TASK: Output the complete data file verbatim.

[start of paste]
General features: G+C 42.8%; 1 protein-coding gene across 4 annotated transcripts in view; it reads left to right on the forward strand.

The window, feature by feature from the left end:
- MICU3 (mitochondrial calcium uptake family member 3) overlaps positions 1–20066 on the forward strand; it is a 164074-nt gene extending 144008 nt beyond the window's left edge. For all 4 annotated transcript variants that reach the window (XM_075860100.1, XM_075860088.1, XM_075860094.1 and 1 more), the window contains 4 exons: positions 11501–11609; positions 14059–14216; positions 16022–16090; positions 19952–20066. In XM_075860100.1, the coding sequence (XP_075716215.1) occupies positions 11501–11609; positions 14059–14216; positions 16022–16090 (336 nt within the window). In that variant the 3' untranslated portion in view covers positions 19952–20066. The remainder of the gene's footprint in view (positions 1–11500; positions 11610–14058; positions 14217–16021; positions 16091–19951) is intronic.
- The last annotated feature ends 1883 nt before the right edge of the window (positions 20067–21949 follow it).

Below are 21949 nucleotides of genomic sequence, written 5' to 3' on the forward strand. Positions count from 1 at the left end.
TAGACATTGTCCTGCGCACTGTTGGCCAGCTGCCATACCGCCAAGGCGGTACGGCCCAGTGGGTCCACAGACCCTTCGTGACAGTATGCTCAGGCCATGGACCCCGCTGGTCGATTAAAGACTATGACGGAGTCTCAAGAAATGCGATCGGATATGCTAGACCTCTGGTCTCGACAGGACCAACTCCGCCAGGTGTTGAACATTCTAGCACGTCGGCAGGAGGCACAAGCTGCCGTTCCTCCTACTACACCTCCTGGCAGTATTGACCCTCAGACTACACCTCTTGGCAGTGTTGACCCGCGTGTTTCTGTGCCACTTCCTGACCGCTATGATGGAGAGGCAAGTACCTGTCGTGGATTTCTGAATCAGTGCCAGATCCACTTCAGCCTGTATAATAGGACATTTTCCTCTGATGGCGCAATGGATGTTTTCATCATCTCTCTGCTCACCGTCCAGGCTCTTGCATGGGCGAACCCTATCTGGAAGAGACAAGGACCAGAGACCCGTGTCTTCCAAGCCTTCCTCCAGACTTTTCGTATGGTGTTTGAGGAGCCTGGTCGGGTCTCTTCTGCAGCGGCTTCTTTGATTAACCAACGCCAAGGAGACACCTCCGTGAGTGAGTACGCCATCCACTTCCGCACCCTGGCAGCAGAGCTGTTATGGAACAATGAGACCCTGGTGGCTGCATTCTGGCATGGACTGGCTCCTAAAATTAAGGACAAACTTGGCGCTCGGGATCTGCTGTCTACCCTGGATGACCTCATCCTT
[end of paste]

General features: G+C 42.8%; 1 protein-coding gene across 4 annotated transcripts in view; it reads left to right on the forward strand.

The window, feature by feature from the left end:
- MICU3 (mitochondrial calcium uptake family member 3) overlaps positions 1–20066 on the forward strand; it is a 164074-nt gene extending 144008 nt beyond the window's left edge. For all 4 annotated transcript variants that reach the window (XM_075860100.1, XM_075860088.1, XM_075860094.1 and 1 more), the window contains 4 exons: positions 11501–11609; positions 14059–14216; positions 16022–16090; positions 19952–20066. In XM_075860100.1, the coding sequence (XP_075716215.1) occupies positions 11501–11609; positions 14059–14216; positions 16022–16090 (336 nt within the window). In that variant the 3' untranslated portion in view covers positions 19952–20066. The remainder of the gene's footprint in view (positions 1–11500; positions 11610–14058; positions 14217–16021; positions 16091–19951) is intronic.
- The last annotated feature ends 1883 nt before the right edge of the window (positions 20067–21949 follow it).

Below are 21949 nucleotides of genomic sequence, written 5' to 3' on the forward strand. Positions count from 1 at the left end.
TAGACATTGTCCTGCGCACTGTTGGCCAGCTGCCATACCGCCAAGGCGGTACGGCCCAGTGGGTCCACAGACCCTTCGTGACAGTATGCTCAGGCCATGGACCCCGCTGGTCGATTAAAGACTATGACGGAGTCTCAAGAAATGCGATCGGATATGCTAGACCTCTGGTCTCGACAGGACCAACTCCGCCAGGTGTTGAACATTCTAGCACGTCGGCAGGAGGCACAAGCTGCCGTTCCTCCTACTACACCTCCTGGCAGTATTGACCCTCAGACTACACCTCTTGGCAGTGTTGACCCGCGTGTTTCTGTGCCACTTCCTGACCGCTATGATGGAGAGGCAAGTACCTGTCGTGGATTTCTGAATCAGTGCCAGATCCACTTCAGCCTGTATAATAGGACATTTTCCTCTGATGGCGCAATGGATGTTTTCATCATCTCTCTGCTCACCGTCCAGGCTCTTGCATGGGCGAACCCTATCTGGAAGAGACAAGGACCAGAGACCCGTGTCTTCCAAGCCTTCCTCCAGACTTTTCGTATGGTGTTTGAGGAGCCTGGTCGGGTCTCTTCTGCAGCGGCTTCTTTGATTAACCAACGCCAAGGAGACACCTCCGTGAGTGAGTACGCCATCCACTTCCGCACCCTGGCAGCAGAGCTGTTATGGAACAATGAGACCCTGGTGGCTGCATTCTGGCATGGACTGGCTCCTAAAATTAAGGACAAACTTGGCGCTCGGGATCTGCTGTCTACCCTGGATGACCTCATCCTT